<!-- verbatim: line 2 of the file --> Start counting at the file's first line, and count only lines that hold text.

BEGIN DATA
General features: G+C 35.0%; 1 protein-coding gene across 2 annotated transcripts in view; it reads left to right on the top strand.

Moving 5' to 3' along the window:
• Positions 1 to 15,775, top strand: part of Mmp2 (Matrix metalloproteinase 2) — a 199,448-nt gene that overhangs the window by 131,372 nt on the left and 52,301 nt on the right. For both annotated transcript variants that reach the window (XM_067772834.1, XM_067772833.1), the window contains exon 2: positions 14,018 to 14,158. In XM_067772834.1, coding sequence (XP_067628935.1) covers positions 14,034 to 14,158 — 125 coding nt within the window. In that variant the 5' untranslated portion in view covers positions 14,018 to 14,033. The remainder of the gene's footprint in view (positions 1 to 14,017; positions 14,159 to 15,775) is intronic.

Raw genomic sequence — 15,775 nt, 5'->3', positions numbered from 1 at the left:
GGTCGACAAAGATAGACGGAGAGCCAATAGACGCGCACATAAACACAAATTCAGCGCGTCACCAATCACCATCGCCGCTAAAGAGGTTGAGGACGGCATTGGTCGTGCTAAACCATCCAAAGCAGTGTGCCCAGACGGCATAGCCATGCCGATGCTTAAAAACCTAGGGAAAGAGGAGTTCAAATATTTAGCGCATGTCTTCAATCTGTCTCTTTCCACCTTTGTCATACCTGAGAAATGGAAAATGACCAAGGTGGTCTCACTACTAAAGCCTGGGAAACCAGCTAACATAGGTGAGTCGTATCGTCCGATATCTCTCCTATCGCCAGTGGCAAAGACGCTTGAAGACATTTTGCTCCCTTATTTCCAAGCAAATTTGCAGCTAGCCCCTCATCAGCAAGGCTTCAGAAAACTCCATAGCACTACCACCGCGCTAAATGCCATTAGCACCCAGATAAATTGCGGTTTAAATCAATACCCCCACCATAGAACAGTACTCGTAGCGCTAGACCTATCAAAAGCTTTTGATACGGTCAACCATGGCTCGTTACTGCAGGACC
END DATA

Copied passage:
Moving 5' to 3' along the window: